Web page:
Never complacent or stagnant, Denio's forays into dance-music compositions exemplify her tendency to eschew the limitations of her medium. "Dancers are so visual, and they use such a different language, that it's really a great challenge for me as a completely non-visual person," she says. "I'm not one of those people who can paint beautiful murals or whatever. I can barely draw a box. So it just strecthes my mind in really interesting ways and teaches me to think visually, or to interpret visual concepts into music -- which I normally wouldn't bother doing."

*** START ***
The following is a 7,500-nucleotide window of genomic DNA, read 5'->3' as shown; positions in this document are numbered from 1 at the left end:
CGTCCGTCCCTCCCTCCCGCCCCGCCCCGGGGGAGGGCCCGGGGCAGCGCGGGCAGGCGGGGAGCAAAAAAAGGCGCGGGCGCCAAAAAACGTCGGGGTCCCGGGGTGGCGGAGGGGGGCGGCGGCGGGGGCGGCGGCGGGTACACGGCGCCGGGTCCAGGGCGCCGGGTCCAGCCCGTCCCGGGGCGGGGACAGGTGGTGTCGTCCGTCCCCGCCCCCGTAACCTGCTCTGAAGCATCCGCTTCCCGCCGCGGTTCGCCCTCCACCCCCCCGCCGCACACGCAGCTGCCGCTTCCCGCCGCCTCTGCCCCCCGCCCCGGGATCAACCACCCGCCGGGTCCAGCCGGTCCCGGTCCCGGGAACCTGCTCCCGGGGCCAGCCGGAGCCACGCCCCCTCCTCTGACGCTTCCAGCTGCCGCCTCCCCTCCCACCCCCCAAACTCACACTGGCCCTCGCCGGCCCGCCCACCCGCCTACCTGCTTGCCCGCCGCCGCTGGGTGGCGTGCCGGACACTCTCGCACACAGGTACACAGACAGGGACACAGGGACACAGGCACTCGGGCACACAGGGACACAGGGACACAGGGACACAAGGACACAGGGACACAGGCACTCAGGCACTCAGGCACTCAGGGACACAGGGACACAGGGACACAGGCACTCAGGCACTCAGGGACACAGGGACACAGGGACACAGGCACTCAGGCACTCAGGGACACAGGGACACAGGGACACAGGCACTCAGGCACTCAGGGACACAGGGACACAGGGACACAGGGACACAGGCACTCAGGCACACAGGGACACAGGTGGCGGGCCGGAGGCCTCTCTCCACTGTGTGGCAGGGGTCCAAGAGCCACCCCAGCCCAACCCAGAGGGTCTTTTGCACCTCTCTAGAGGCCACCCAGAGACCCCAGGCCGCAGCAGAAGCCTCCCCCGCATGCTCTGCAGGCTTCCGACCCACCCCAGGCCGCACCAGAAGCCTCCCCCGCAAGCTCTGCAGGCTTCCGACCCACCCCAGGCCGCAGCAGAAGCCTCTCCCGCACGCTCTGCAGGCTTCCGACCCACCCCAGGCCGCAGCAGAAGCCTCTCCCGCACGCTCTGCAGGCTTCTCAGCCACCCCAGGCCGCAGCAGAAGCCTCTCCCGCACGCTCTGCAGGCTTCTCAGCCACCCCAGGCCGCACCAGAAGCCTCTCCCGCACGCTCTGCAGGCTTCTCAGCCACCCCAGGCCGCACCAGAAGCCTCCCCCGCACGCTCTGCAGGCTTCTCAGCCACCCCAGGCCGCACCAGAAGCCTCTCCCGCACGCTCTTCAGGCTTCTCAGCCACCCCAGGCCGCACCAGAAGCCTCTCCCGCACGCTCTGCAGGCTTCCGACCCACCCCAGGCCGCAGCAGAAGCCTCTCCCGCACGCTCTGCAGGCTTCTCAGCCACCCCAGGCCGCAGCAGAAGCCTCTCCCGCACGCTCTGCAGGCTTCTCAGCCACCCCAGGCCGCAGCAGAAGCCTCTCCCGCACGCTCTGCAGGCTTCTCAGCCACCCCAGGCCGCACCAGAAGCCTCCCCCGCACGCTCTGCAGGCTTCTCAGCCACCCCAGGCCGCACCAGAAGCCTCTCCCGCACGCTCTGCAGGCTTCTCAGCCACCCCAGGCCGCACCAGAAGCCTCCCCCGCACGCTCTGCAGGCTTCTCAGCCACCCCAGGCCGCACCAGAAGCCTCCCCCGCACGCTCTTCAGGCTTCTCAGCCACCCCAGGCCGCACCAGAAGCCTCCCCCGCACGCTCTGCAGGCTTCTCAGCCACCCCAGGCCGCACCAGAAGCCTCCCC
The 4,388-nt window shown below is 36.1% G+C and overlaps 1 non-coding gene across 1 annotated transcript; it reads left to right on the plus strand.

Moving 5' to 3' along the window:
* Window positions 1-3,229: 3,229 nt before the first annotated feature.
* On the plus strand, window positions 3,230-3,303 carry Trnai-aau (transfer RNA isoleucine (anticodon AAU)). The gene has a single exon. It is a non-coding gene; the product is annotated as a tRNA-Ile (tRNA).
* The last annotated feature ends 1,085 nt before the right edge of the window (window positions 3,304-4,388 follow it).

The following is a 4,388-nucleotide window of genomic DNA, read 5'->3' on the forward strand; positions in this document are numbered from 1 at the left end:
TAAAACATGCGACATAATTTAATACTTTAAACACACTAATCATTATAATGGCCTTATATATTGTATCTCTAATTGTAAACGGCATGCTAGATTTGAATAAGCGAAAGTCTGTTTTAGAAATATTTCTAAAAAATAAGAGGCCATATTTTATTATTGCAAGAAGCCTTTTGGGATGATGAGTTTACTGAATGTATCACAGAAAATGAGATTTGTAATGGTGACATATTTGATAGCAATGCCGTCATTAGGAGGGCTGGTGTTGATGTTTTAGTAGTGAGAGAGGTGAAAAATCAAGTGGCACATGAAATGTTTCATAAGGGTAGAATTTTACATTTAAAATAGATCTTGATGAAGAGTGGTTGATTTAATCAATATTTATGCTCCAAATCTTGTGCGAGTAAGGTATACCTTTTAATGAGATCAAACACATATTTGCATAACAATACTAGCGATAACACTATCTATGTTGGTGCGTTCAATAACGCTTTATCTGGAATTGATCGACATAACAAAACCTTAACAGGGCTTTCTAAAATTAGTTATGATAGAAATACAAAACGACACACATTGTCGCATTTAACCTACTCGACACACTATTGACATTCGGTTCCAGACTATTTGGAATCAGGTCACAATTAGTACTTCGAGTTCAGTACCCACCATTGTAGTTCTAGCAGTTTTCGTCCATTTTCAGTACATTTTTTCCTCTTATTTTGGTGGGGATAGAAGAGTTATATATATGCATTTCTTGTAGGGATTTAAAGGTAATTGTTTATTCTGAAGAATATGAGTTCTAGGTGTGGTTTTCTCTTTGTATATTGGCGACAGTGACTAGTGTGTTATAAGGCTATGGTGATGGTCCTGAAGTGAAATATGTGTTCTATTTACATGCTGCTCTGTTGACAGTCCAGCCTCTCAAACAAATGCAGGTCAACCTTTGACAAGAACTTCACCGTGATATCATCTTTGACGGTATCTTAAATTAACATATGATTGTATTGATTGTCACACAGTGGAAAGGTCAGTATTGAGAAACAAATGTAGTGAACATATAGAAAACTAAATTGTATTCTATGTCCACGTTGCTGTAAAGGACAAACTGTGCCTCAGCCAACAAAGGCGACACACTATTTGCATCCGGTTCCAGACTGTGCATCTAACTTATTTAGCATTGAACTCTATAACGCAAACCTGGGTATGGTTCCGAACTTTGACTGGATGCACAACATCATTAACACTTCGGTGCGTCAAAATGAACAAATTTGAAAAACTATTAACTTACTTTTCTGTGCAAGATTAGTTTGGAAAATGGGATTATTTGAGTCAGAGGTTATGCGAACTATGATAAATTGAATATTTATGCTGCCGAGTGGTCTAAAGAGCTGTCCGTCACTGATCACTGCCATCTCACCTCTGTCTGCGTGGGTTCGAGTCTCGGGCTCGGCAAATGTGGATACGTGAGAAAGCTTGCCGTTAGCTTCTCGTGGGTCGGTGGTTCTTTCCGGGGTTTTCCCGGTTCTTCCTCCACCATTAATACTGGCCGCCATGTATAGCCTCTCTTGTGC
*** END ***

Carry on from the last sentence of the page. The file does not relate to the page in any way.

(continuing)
Understandably, one of Denio's pet peeves arises when people impulsively struggle to categorize her music. "The fact that I'm not a specialist is very perplexing to a lot of people," she explains. "So what irks me is that people are always having this need to put anything into a niche to understand it better. I'm a musician. That's my niche.

"People are always saying, 'But, Amy, we never know what you're going to do next -- if it's going to be this wall of noise or this incredible lullaby on the accordion,'" Denio says with a good-natured chuckle. "That's my prerogative, and I'm going to keep it that way."